"Last Convulsion of US Power"
"Facts interest me, not theories. The fact is the US consumes more than it produces. There is a gigantic growing annual US foreign trade deficit of $500 billion.. The wars of the US are not an expression of strength but an attempt to prove something that is disappearing, the global power of the US.. The fear spread by the US seems to me the last convulsion of global US power.." Translated from the German
"Last Convulsion of US Power"
Interview with historian Emmanuel Todd
[This interview originally published in: die tageszeitung, June 28, 2003 is translated from the German on the World Wide Web, http://www.taz.de/pt/2003/06/28/a0194.nf/text.]
taz: Monsieur Todd, you believe that the US regarded as the only glober power since 1990 is going downhill. That is original but is it true?
Emmanuel Todd: Yes, many things suggest this. I am an historian, not an ideologist. Facts interest me, not theories. The fact is the US consumes more than it produces. There is a gigantic growing annual US foreign trade deficit of $500 billion. The US depends on the export nations, above all Germany and Japan. This is new. Paris and Berlin said No to the Iraq war. With a sinister face, Colin Powell threatened France with "serious consequences". What happened? Nothing. It was an empty threat. The US no longer has the power to punish Europe. Since the end of the Cold War, the world doesn't need the US any more but the US needs the world.
In 1976 you analyzed the coming collapse of the Soviet Union. Now you describe the reasons for the decline and fall of the US as a global power. Are there parallels?
In the 70s many understood the military hyperactivity of the USSR from Africa to Afghanistan as a sign of unshakable power. That was a mistake. It is also wrong today to hold the wars of the US as an expression of strength. They are the opposite - the attempt to prove something that is disappearing, the global power of the US.
You underrate the distinction between the Soviet Union where every reform led to ruin and the highly flexible US capitalism.
No. Obviously the US system will not implode. I emphasize international relations, not an inner capability of reform. However there is in fact a hidden absurd similarity. Neoliberalism in its core is an ideology in contrast to traditional social state capitalism. Since the 80s, an ardent faith in the market, particularly the financial markets, has ruled in the US. This calls to mind the ideologically over-regulated planned economy in a round-about way. Don't the great scandals in the US like the fall of Enron recall the Russian fake economy based on fabricated numbers? The US elites are just as incapable as elites in the USSR in seeing the facts as they are.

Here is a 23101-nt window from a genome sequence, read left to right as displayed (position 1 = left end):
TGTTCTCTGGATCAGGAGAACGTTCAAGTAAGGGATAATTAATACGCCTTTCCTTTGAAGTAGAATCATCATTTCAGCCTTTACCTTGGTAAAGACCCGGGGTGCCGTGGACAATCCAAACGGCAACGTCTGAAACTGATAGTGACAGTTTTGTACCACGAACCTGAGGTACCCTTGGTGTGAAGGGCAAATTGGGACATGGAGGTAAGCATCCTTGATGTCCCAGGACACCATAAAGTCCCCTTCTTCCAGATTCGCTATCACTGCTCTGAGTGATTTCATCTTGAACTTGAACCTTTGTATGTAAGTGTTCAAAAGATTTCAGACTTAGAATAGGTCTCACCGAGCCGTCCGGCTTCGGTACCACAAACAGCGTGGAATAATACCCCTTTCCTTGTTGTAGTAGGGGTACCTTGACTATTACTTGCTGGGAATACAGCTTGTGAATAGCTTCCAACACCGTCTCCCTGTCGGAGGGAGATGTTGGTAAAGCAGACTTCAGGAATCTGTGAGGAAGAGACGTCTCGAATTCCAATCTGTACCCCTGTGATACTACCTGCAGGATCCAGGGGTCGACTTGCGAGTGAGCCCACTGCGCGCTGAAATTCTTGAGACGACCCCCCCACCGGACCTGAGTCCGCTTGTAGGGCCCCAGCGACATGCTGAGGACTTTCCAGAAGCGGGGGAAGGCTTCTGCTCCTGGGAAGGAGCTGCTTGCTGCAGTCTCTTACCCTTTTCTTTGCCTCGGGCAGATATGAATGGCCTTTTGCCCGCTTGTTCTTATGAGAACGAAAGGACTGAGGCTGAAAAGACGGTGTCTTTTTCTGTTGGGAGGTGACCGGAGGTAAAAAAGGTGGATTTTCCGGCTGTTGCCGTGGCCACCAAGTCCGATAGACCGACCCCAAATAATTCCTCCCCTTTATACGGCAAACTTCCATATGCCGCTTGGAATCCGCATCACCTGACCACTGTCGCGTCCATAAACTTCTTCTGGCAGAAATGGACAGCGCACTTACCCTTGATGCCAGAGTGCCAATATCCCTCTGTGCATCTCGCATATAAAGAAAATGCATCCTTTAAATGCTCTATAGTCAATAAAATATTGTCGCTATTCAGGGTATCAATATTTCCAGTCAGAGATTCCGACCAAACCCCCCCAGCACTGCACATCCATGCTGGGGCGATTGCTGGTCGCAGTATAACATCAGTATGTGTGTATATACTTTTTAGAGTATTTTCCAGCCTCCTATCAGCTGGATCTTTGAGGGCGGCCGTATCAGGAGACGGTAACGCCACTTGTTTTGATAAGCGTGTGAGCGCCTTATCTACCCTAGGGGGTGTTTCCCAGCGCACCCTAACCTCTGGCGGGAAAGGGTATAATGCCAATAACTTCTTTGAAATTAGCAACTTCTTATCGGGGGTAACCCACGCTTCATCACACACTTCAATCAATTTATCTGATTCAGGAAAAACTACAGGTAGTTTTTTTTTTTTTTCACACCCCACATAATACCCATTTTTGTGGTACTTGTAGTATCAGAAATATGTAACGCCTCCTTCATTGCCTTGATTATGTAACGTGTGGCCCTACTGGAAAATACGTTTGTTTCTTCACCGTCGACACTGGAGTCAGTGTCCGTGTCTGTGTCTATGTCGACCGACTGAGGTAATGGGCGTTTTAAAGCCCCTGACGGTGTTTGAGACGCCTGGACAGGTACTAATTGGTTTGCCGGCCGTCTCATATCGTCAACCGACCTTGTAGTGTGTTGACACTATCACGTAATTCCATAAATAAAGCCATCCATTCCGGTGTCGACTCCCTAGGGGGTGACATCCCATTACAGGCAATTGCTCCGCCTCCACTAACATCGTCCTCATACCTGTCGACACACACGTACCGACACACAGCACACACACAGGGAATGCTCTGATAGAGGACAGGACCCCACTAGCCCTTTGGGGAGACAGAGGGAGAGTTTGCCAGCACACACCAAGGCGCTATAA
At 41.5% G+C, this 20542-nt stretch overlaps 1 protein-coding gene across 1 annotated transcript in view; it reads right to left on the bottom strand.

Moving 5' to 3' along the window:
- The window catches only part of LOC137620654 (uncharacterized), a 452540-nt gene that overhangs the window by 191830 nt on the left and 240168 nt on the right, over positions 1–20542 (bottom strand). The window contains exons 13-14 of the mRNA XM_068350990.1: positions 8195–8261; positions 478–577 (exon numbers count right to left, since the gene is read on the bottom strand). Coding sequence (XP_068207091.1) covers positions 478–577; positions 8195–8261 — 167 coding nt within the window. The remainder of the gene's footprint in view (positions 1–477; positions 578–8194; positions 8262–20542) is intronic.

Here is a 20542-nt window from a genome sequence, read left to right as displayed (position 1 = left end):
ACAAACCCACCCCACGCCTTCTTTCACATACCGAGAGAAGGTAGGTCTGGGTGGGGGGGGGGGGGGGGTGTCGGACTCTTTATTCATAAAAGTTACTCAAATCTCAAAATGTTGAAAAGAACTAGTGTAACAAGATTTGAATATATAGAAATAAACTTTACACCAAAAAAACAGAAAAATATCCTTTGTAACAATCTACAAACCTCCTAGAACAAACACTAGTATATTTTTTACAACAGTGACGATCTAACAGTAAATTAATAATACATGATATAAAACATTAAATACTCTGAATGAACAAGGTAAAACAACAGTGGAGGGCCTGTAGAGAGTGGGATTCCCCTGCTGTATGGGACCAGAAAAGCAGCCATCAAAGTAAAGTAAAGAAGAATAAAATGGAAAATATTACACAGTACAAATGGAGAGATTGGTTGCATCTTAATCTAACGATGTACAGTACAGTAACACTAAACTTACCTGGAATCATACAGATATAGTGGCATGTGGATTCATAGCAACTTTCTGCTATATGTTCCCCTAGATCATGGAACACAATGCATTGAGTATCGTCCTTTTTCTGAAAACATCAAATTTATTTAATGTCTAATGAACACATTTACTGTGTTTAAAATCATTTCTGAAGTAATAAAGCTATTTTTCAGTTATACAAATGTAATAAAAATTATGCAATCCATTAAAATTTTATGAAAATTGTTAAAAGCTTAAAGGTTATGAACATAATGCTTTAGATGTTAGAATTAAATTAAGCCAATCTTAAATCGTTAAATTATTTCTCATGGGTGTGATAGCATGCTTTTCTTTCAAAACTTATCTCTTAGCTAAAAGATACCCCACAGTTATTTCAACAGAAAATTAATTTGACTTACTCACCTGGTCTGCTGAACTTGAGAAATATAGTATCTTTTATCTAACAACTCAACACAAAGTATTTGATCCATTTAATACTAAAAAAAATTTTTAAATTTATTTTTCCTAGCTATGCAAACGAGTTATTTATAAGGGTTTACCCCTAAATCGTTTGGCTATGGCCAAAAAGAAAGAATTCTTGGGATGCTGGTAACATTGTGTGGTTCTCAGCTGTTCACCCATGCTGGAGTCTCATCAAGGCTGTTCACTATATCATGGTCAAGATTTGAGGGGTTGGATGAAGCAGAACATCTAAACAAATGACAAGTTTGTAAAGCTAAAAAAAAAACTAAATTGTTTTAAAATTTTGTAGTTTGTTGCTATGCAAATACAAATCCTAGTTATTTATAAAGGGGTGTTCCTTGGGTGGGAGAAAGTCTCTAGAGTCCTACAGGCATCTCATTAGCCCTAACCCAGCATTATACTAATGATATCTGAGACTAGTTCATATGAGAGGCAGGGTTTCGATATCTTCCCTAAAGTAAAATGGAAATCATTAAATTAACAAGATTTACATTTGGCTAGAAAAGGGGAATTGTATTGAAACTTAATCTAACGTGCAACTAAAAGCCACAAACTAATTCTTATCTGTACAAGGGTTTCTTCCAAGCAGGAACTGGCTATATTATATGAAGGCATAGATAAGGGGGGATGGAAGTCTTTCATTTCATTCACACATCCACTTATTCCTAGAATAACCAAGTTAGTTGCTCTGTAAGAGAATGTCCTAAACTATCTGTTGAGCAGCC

Aren't you overrating the crisis of the US?
No, quite the contrary. When I wrote "The US as a World Power - An Obituary", the No of France, Germany and Russia to the Iraq war wasn't lodged yet. This is an important event showing the Atlantic axis is no longer the only strategic orientation. The inner crisis of the US society seems to have become greater. I have long assumed that neoliberalism is wrong for Germany with its tradition of social partnership and for France here the idea of equality plays an enormous role. However Anglo-American countries can live with this. This seems very dubious in view of the crisis in which the US is moored and the enormous social fragmentation. A measure of violence and social disintegration that is somewhat self-destructive prevails in the US.
Monsieur Todd, you overlook how much the world is marked by the US culture, by values, individualism, pictures and lifestyles. This is the true power of the US more than the economy and much more than weapons.
Yes and no. In the past the power of the US was based on the military, culture and the economy. Today it is only based on the military and culture. The neoliberal ideology accelerated by the collapse of the new economy has weakened the strength of the US economy. The power resources of political and cultural legitimacy also dwindle. This resourced decreases since the US won the Cold War and disappears on account of its aggressive, erratic foreign policy, on account of wars as in Iraq. Cultural power is significant. There is firstly language. We speak English...